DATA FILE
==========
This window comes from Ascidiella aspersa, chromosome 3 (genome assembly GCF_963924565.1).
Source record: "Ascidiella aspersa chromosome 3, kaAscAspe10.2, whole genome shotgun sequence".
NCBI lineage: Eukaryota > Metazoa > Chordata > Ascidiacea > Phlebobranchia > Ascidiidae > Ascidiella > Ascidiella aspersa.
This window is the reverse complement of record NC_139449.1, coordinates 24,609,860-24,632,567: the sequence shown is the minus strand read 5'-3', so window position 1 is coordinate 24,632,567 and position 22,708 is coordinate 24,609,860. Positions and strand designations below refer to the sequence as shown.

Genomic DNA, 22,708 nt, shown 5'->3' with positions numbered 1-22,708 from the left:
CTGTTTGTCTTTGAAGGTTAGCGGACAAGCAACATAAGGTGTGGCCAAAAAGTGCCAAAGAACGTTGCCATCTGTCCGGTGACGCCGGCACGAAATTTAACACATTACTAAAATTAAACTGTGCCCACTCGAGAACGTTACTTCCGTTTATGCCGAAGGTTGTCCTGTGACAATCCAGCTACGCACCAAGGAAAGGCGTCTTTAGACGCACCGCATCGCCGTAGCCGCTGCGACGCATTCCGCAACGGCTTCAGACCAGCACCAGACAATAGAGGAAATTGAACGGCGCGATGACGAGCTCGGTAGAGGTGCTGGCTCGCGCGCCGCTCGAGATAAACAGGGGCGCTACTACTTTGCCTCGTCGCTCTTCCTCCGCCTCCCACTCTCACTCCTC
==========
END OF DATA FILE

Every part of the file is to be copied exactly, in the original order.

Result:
This window comes from Ascidiella aspersa, chromosome 3 (genome assembly GCF_963924565.1).
Source record: "Ascidiella aspersa chromosome 3, kaAscAspe10.2, whole genome shotgun sequence".
NCBI lineage: Eukaryota > Metazoa > Chordata > Ascidiacea > Phlebobranchia > Ascidiidae > Ascidiella > Ascidiella aspersa.
This window is the reverse complement of record NC_139449.1, coordinates 24,609,860-24,632,567: the sequence shown is the minus strand read 5'-3', so window position 1 is coordinate 24,632,567 and position 22,708 is coordinate 24,609,860. Positions and strand designations below refer to the sequence as shown.

Genomic DNA, 22,708 nt, shown 5'->3' with positions numbered 1-22,708 from the left:
CTGTTTGTCTTTGAAGGTTAGCGGACAAGCAACATAAGGTGTGGCCAAAAAGTGCCAAAGAACGTTGCCATCTGTCCGGTGACGCCGGCACGAAATTTAACACATTACTAAAATTAAACTGTGCCCACTCGAGAACGTTACTTCCGTTTATGCCGAAGGTTGTCCTGTGACAATCCAGCTACGCACCAAGGAAAGGCGTCTTTAGACGCACCGCATCGCCGTAGCCGCTGCGACGCATTCCGCAACGGCTTCAGACCAGCACCAGACAATAGAGGAAATTGAACGGCGCGATGACGAGCTCGGTAGAGGTGCTGGCTCGCGCGCCGCTCGAGATAAACAGGGGCGCTACTACTTTGCCTCGTCGCTCTTCCTCCGCCTCCCACTCTCACTCCTC